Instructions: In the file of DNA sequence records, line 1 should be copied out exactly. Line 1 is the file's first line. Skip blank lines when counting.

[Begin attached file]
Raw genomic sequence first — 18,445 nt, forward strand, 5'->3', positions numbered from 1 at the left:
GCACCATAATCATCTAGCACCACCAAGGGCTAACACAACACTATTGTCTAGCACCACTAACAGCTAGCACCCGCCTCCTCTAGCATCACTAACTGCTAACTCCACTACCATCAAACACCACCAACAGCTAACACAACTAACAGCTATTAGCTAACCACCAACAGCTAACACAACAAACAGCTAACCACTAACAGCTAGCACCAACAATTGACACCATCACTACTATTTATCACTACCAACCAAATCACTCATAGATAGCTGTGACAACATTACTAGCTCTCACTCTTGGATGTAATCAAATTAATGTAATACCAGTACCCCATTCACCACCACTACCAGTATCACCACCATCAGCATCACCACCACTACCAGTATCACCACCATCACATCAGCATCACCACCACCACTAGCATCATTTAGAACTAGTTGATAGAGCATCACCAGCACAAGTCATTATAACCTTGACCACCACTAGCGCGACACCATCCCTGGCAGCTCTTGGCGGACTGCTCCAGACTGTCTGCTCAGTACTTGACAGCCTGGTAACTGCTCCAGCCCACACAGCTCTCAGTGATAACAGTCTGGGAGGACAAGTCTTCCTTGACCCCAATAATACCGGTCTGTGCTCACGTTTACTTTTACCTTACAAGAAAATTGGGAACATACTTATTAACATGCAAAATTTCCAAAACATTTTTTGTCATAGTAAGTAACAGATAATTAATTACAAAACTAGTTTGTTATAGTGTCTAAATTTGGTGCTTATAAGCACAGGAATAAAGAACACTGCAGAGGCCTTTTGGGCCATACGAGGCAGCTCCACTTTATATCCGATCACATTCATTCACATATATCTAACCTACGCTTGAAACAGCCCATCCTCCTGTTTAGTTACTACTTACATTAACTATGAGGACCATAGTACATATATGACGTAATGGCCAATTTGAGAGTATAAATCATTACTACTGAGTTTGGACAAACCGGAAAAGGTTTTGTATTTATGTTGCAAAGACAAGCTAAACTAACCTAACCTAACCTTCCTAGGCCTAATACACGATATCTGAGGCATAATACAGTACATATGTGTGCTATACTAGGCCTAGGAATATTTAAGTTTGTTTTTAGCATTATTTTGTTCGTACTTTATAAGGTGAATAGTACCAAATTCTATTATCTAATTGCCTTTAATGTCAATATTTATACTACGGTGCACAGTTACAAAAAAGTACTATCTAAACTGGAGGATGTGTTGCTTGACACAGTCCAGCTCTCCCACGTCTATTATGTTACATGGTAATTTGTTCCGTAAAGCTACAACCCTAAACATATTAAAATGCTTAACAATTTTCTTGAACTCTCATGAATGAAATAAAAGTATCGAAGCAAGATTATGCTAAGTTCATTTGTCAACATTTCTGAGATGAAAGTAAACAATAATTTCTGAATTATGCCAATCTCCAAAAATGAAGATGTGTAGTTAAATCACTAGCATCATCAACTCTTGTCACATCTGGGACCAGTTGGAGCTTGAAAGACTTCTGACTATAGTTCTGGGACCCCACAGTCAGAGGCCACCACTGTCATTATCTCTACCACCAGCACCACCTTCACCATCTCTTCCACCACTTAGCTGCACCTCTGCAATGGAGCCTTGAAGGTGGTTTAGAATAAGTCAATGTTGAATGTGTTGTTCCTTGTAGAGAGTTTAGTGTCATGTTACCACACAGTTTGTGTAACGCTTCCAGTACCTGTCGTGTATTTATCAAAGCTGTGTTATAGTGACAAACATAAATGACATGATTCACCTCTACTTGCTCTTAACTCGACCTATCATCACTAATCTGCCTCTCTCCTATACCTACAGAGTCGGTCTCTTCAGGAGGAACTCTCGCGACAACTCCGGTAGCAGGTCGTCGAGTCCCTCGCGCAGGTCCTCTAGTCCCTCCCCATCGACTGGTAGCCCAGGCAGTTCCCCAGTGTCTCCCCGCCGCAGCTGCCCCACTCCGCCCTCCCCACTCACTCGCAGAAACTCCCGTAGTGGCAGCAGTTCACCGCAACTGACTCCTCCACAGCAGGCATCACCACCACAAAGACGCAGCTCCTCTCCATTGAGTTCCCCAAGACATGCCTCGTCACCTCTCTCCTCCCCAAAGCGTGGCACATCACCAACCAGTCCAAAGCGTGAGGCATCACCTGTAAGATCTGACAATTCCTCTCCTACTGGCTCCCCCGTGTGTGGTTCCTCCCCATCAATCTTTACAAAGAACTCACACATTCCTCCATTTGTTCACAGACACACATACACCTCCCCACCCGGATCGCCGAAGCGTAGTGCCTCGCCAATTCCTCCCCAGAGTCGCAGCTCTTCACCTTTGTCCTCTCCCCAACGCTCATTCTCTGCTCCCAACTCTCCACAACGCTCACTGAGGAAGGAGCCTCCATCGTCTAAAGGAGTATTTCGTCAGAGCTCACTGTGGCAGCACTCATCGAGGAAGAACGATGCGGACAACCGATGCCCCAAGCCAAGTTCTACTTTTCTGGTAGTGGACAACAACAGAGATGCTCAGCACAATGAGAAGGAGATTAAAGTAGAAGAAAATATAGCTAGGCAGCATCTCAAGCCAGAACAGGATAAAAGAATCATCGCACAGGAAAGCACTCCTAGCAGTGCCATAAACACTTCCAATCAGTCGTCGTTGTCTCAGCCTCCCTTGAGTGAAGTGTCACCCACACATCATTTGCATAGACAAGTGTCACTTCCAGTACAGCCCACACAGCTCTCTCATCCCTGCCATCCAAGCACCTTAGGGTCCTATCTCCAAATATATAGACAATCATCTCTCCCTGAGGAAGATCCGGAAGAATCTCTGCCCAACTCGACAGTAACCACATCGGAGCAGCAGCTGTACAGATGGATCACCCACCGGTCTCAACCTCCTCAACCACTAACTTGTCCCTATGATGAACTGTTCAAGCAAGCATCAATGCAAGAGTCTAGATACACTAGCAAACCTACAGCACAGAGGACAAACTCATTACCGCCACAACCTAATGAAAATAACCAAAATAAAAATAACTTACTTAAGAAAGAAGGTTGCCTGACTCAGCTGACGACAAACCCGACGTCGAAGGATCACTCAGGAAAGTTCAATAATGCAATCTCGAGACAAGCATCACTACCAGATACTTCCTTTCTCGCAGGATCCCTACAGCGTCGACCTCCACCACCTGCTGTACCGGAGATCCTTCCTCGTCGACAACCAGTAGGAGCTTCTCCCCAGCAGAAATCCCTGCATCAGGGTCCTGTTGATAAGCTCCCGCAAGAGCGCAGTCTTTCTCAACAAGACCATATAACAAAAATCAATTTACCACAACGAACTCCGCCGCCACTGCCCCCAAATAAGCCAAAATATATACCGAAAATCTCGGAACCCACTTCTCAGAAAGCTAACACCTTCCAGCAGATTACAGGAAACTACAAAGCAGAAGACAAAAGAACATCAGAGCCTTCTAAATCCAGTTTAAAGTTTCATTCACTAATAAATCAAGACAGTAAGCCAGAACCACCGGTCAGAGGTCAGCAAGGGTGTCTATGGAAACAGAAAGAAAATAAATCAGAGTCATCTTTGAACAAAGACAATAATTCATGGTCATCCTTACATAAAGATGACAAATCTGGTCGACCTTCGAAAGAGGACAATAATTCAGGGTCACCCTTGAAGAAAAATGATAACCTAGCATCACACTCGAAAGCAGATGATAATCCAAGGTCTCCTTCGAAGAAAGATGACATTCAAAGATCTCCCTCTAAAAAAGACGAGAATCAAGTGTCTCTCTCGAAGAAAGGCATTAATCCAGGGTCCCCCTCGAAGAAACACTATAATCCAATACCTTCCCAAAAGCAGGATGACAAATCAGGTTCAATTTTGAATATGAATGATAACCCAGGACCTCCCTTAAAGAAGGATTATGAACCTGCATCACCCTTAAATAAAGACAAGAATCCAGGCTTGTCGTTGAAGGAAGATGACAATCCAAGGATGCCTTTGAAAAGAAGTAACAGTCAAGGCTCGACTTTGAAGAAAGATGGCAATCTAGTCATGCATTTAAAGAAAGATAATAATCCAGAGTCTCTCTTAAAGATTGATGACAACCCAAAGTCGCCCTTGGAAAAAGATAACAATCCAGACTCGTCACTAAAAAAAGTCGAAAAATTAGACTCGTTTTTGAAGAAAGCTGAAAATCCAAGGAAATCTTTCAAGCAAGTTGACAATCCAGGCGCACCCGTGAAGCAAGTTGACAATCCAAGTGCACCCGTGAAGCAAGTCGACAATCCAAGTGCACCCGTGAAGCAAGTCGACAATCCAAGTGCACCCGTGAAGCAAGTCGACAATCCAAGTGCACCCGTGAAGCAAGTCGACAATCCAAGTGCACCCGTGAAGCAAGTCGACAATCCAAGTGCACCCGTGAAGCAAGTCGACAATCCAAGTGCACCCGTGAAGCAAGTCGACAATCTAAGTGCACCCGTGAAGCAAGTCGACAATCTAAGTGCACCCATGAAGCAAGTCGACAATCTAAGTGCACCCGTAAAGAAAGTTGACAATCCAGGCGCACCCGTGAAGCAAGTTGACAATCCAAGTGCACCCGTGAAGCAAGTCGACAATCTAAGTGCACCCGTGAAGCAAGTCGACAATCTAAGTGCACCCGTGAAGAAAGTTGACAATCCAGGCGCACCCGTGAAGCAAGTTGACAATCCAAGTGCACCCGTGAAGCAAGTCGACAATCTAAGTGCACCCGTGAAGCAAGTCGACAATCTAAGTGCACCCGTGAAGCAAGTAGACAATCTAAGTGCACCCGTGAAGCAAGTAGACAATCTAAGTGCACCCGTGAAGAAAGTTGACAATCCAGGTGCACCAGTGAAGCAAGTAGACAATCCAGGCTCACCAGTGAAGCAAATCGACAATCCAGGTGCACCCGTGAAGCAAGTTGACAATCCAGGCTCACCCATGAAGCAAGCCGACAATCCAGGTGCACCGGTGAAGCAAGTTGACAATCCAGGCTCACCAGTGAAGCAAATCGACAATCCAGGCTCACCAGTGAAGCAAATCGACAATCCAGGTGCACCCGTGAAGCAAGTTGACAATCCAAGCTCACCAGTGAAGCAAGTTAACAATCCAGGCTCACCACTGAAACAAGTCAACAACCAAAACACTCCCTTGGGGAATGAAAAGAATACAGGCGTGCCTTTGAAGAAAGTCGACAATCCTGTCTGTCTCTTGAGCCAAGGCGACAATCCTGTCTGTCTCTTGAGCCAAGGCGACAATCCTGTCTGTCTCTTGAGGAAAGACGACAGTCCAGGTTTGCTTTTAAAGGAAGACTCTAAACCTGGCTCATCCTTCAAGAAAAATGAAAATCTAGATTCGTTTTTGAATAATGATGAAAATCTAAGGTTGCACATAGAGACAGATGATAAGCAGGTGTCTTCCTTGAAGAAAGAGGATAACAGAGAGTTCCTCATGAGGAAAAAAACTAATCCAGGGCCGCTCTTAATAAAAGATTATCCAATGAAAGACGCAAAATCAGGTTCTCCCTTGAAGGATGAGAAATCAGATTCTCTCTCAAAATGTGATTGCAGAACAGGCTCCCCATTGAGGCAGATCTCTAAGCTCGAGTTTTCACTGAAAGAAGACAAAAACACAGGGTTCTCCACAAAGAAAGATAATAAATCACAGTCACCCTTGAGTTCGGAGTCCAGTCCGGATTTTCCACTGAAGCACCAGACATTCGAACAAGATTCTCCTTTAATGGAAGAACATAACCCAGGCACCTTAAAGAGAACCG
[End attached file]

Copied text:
Raw genomic sequence first — 18,445 nt, forward strand, 5'->3', positions numbered from 1 at the left: